Study on the effect of compliance in a modular robotic structure. The structure used is a quadruped robot where a compliant element is inserted between every two adjacent modules. The compliance of each element is varied individually resulting in a distribution distribution of compliance over the structure. The structure was built with the Bioloids kit and modeled in simulation using Webots, a physics simulation software developed by Cyberbotics Ltd. The effects were studied on two types of rough terrains in order to represent real environments, such as the Mars terrain.
As a first step, a Particle Swarm Optimization was used to optimize the gait of the robot in order to achieve fast, straight and stable gait on rough terrain. The robustness of the robot to external disturbances was tested and the robot’s inherent stability was showed.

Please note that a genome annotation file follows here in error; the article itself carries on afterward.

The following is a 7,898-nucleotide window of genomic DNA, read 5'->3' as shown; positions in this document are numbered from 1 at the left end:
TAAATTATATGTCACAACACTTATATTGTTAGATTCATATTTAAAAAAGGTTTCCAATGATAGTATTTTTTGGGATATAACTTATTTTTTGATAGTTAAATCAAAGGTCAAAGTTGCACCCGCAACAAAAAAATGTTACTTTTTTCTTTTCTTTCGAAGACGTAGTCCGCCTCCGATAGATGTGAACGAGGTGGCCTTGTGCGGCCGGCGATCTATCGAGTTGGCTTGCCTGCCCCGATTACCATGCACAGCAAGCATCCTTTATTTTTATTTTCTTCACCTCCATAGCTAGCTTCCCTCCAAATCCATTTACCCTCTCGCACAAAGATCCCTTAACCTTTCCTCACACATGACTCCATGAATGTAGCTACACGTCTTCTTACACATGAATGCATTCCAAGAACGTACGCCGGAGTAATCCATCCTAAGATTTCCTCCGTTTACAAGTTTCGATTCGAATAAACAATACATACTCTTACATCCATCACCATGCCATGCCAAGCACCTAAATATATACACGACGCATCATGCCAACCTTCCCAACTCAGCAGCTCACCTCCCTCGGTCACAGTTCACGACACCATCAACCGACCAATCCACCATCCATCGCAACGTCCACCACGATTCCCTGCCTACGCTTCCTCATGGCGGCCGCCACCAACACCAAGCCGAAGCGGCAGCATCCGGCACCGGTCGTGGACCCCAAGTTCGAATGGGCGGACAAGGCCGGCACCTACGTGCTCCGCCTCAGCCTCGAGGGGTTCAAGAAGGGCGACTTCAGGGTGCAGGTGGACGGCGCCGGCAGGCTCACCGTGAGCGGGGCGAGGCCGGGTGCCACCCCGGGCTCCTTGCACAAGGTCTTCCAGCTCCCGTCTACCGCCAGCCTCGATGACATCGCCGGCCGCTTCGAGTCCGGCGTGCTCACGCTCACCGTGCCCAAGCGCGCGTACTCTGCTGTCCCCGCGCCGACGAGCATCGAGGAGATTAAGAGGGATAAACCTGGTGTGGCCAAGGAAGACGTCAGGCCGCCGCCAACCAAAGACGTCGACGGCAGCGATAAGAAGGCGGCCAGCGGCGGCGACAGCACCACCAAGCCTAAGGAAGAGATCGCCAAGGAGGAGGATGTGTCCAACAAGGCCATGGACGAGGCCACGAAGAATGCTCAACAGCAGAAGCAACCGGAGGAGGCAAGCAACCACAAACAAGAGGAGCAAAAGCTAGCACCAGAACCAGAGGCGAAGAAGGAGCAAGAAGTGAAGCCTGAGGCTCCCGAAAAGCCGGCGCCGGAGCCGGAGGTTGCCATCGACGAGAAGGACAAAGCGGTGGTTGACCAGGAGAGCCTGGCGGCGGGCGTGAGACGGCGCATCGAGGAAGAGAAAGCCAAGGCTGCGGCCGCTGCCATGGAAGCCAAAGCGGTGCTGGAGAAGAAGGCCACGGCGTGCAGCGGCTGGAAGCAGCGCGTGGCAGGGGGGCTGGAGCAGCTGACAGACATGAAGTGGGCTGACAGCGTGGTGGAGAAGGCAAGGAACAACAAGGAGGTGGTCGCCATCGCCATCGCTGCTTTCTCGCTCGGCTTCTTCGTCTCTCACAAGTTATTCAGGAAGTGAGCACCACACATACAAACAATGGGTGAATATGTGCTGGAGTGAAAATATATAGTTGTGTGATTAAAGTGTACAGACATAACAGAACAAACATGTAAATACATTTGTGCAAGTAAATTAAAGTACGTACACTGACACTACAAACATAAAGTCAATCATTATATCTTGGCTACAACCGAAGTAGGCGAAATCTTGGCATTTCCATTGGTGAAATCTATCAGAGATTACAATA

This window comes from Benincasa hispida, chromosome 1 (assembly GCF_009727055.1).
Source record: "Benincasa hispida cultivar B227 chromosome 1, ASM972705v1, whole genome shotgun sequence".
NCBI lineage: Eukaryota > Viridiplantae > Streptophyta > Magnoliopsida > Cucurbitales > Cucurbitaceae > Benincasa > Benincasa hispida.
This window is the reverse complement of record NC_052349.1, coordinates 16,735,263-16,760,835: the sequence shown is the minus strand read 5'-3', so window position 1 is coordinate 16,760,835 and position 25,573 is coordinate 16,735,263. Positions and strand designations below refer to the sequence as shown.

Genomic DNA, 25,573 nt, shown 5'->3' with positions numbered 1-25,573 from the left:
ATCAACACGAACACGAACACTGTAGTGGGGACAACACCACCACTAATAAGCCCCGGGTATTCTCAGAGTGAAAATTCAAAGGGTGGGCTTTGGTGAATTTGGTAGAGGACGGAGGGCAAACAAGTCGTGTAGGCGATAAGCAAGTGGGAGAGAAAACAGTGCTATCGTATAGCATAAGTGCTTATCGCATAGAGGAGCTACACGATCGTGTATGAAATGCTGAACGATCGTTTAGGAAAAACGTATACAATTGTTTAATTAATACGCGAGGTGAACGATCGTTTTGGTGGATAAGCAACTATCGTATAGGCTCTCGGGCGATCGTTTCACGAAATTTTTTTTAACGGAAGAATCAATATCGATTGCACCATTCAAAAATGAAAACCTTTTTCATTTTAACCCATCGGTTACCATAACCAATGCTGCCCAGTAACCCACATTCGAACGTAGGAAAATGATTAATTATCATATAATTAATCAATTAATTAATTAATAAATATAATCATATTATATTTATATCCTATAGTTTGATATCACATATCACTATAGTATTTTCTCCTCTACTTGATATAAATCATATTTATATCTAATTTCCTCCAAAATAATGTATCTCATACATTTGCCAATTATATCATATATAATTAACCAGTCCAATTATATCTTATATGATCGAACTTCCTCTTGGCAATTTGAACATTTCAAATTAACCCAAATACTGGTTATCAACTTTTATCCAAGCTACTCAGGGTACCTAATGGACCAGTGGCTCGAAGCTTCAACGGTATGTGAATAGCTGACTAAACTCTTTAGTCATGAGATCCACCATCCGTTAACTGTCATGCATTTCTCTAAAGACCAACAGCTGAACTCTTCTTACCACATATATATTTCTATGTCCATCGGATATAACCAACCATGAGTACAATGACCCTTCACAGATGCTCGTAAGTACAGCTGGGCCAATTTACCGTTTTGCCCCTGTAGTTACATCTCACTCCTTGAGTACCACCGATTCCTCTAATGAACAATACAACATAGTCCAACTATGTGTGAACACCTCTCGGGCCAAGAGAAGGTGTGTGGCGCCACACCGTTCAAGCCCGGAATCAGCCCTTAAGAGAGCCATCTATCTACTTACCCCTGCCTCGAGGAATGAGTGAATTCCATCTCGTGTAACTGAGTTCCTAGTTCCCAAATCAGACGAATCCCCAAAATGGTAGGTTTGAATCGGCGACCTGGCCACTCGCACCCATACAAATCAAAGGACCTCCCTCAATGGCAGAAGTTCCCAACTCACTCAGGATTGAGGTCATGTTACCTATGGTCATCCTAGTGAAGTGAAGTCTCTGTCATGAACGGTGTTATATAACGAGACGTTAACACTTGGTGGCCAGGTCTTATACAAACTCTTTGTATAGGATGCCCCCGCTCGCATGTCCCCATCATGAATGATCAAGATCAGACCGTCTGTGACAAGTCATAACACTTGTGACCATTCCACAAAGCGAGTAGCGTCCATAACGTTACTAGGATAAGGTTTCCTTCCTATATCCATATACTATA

Systematic searches on the compliance values were used to test their effects. Later, a Particle Swarm Optimization was used to retest and validate the searches. Two main patterns were observed resulting in two hypotheses concerning the impact of compliance on the quadruped’s locomotion. Hypothesis 1 claims that the inner compliant elements of the structure should be stiff. This hypothesis was supported by all the datasets. Hypothesis 2 claims that the outer compliant elements of the structure should be softer. This pattern was observed in a large part of the results, but is not very decisive and is not present in all the datasets. A lower limit for compliance was also observed.
The big impact of compliant elements on the locomotion’s stability and speed was shown. This effect requires more research to be definitively established, using different structures and gaits.
Key words: Modular robots, Locomotion, Compliance